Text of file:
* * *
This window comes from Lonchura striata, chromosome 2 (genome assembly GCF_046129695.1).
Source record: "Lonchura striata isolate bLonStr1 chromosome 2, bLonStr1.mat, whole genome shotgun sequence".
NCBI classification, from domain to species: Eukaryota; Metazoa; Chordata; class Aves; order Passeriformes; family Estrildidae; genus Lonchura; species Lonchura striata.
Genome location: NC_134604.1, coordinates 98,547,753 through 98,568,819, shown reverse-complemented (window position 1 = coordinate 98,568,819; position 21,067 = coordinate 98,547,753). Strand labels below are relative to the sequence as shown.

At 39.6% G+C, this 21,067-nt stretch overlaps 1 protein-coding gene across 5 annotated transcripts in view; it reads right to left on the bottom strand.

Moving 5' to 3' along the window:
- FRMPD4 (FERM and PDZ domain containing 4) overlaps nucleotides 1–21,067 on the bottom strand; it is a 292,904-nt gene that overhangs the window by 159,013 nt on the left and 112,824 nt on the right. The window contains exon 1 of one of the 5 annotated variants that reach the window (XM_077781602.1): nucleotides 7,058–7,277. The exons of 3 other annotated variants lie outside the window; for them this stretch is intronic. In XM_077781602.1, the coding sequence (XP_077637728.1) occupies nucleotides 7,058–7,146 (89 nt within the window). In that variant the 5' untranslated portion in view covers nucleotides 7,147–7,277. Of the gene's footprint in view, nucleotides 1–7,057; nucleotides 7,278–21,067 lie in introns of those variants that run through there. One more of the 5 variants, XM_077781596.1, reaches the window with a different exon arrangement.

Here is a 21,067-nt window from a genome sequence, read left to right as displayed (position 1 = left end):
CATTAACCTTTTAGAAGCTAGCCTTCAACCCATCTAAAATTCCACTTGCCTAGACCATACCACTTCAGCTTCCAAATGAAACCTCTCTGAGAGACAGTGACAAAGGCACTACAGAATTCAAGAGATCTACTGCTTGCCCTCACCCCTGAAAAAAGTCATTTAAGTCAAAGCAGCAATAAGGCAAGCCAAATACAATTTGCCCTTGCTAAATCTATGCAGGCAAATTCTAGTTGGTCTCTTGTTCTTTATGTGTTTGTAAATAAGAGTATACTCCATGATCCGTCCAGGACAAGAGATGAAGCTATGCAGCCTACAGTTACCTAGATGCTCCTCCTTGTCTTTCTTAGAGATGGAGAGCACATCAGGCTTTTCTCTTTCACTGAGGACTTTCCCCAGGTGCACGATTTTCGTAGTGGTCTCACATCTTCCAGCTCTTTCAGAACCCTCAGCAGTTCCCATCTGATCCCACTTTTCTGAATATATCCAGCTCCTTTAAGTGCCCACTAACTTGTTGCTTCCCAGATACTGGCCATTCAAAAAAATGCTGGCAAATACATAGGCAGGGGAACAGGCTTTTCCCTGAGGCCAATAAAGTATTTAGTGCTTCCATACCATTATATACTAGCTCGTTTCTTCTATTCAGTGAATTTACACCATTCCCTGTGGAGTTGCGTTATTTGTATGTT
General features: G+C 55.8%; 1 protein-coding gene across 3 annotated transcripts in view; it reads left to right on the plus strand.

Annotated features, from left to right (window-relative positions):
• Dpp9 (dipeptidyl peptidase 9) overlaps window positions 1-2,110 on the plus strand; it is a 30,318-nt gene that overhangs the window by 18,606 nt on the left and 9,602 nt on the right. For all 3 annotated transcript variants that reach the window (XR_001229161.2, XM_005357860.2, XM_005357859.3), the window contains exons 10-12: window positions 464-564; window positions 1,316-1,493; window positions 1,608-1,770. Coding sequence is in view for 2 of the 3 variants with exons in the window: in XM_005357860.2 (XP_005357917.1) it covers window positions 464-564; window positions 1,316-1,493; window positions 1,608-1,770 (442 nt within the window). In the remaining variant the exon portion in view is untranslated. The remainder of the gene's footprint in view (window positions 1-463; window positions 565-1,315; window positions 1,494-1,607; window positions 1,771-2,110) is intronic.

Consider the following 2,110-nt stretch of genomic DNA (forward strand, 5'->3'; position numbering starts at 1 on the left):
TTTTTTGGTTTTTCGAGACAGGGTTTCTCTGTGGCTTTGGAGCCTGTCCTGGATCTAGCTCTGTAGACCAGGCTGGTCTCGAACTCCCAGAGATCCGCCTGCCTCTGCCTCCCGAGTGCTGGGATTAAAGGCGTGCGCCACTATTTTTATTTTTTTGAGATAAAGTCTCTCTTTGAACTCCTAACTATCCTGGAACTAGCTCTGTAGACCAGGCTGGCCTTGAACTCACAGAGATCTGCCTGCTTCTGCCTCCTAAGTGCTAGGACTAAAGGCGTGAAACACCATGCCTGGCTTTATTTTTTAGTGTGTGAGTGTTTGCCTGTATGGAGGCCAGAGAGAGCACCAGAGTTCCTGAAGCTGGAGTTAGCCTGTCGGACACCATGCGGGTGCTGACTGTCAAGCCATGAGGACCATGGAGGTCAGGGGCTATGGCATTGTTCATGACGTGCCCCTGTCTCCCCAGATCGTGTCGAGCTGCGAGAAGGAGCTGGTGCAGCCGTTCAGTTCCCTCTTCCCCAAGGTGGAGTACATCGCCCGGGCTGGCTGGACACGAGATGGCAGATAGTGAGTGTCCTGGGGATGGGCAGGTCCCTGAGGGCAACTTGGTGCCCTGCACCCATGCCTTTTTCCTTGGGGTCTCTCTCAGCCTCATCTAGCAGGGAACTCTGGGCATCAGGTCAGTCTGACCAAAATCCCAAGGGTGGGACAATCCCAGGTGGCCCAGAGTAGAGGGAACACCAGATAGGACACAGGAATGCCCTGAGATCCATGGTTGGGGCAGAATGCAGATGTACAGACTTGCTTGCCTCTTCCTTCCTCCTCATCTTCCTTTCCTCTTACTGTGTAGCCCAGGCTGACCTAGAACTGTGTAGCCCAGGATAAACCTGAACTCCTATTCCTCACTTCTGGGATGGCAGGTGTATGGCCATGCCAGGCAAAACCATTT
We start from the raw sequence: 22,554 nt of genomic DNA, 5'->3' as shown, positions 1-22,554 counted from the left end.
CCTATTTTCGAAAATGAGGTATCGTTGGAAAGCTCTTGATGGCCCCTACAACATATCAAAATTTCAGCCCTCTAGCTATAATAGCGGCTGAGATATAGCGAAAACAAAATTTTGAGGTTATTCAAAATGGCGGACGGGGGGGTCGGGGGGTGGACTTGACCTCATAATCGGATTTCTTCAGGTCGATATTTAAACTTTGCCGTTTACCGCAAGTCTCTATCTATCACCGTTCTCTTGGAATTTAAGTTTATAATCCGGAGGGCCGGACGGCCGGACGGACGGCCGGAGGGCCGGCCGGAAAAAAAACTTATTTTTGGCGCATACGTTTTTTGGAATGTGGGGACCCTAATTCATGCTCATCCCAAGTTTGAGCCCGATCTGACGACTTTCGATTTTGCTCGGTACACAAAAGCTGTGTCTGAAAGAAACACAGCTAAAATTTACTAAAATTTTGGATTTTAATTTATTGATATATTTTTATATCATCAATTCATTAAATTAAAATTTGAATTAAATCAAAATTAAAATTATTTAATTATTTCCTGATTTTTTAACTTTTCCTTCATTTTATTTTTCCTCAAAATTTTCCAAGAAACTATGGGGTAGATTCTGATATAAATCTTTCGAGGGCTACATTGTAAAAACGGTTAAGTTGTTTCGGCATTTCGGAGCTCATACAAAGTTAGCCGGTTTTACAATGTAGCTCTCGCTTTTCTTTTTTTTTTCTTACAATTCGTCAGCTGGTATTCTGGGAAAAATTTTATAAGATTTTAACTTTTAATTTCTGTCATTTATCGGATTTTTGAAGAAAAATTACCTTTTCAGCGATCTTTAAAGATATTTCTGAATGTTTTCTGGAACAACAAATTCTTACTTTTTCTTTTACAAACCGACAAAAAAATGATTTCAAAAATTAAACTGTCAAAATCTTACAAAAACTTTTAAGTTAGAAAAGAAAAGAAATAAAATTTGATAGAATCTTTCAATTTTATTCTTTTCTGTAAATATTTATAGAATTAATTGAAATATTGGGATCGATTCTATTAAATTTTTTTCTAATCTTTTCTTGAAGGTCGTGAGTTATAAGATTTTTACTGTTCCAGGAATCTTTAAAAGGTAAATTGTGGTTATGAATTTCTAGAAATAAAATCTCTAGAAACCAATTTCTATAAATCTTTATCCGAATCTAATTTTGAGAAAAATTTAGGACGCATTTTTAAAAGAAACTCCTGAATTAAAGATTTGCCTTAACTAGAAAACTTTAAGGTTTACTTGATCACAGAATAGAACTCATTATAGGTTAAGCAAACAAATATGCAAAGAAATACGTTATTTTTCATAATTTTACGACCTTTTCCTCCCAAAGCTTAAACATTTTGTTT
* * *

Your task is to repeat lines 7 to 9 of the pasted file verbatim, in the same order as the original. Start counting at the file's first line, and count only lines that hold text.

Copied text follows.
- FRMPD4 (FERM and PDZ domain containing 4) overlaps nucleotides 1–21,067 on the bottom strand; it is a 292,904-nt gene that overhangs the window by 159,013 nt on the left and 112,824 nt on the right. The window contains exon 1 of one of the 5 annotated variants that reach the window (XM_077781602.1): nucleotides 7,058–7,277. The exons of 3 other annotated variants lie outside the window; for them this stretch is intronic. In XM_077781602.1, the coding sequence (XP_077637728.1) occupies nucleotides 7,058–7,146 (89 nt within the window). In that variant the 5' untranslated portion in view covers nucleotides 7,147–7,277. Of the gene's footprint in view, nucleotides 1–7,057; nucleotides 7,278–21,067 lie in introns of those variants that run through there. One more of the 5 variants, XM_077781596.1, reaches the window with a different exon arrangement.

Here is a 21,067-nt window from a genome sequence, read left to right as displayed (position 1 = left end):
CATTAACCTTTTAGAAGCTAGCCTTCAACCCATCTAAAATTCCACTTGCCTAGACCATACCACTTCAGCTTCCAAATGAAACCTCTCTGAGAGACAGTGACAAAGGCACTACAGAATTCAAGAGATCTACTGCTTGCCCTCACCCCTGAAAAAAGTCATTTAAGTCAAAGCAGCAATAAGGCAAGCCAAATACAATTTGCCCTTGCTAAATCTATGCAGGCAAATTCTAGTTGGTCTCTTGTTCTTTATGTGTTTGTAAATAAGAGTATACTCCATGATCCGTCCAGGACAAGAGATGAAGCTATGCAGCCTACAGTTACCTAGATGCTCCTCCTTGTCTTTCTTAGAGATGGAGAGCACATCAGGCTTTTCTCTTTCACTGAGGACTTTCCCCAGGTGCACGATTTTCGTAGTGGTCTCACATCTTCCAGCTCTTTCAGAACCCTCAGCAGTTCCCATCTGATCCCACTTTTCTGAATATATCCAGCTCCTTTAAGTGCCCACTAACTTGTTGCTTCCCAGATACTGGCCATTCAAAAAAATGCTGGCAAATACATAGGCAGGGGAACAGGCTTTTCCCTGAGGCCAATAAAGTATTTAGTGCTTCCATACCATTATATACTAGCTCGTTTCTTCTATTCAGTGAATTTACACCATTCCCTGTGGAGTTGCGTTATTTGTATGTT